Quarter of Brits buy new PC when something goes wrong

"Dear Virgin, I can't find the 'any' key..."
"Dear Virgin, I can't find the 'any' key..."

Apparently nearly a quarter of Brits have bought a new computer rather than dealing with the problems, and 27 per cent admit to turning to violence in an attempt to coax their poor machine into doing what it's meant to.

Virgin Media is launching a Digital Home Support Service, and the company's research suggests that while the service may not really be pitched at the tech savvy TechRadar reader, it may save them getting the blame for other people's woes.

The report suggests that 58 per cent of people have sworn at their computer when it doesn't behave properly and 27 per cent have actually hit their machine.

This jars with our own entirely observational evidence that suggests that 100 per cent of TechRadar readers regularly indulge in the off frustrated screen slap when Adobe Reader fails to shut down or that file disappears into the temp folder Bermuda Triangle.

Technophile to blame

Of more relevance may be the admission from nearly a quarter of people who have turned on their tech-savvy friends or relatives when the PC isn't behaving.

Jon James, executive director of broadband at Virgin Media says: "A lack of computer knowledge combined with a lack of easily accessed support is leading to massive consumer frustration.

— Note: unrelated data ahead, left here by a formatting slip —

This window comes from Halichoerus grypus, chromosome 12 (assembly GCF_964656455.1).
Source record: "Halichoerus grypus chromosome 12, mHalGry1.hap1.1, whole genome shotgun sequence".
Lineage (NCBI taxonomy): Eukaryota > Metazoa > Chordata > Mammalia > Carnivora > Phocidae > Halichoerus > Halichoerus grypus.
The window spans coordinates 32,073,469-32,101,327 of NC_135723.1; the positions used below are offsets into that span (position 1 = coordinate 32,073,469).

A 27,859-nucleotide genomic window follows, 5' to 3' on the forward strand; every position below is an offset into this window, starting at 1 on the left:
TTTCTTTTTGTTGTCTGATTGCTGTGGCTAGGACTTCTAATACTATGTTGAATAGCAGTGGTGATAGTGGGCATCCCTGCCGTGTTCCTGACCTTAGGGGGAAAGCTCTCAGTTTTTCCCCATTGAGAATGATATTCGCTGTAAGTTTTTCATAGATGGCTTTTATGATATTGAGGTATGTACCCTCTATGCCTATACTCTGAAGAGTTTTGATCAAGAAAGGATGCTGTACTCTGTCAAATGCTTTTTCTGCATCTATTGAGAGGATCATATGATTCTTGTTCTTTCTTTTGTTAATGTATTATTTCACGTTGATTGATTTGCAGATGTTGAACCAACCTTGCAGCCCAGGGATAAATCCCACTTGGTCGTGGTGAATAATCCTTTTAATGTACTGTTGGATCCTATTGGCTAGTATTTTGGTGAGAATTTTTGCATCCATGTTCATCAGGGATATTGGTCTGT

"Our research found evidence of customers so frustrated with fixing PC problems, they ended up buying a new PC when only a simple fix was needed.

"As customers demand more and more from their PCs and ultrafast broadband; we're launching the UK's best value help service from any ISP, both to help customers get the most out of their PCs and home devices, and to help them fix annoying everyday problems.

"With one in 10 internet users needing help with a technology problem at any point in time, Virgin Media Digital Home Support offers a comprehensive service exclusive for Virgin Media customers that uses new remote control technology to allow specialist technicians to fix 95 per cent of problems remotely and without the need for customers to hang on the phone or wait for a technician to visit."

Patrick Goss

Patrick Goss is the ex-Editor in Chief of TechRadar. Patrick was a passionate and experienced journalist, and he has been lucky enough to work on some of the finest online properties on the planet, building audiences everywhere and establishing himself at the forefront of digital content.  After a long stint as the boss at TechRadar, Patrick has now moved on to a role with Apple, where he is the Managing Editor for the App Store in the UK.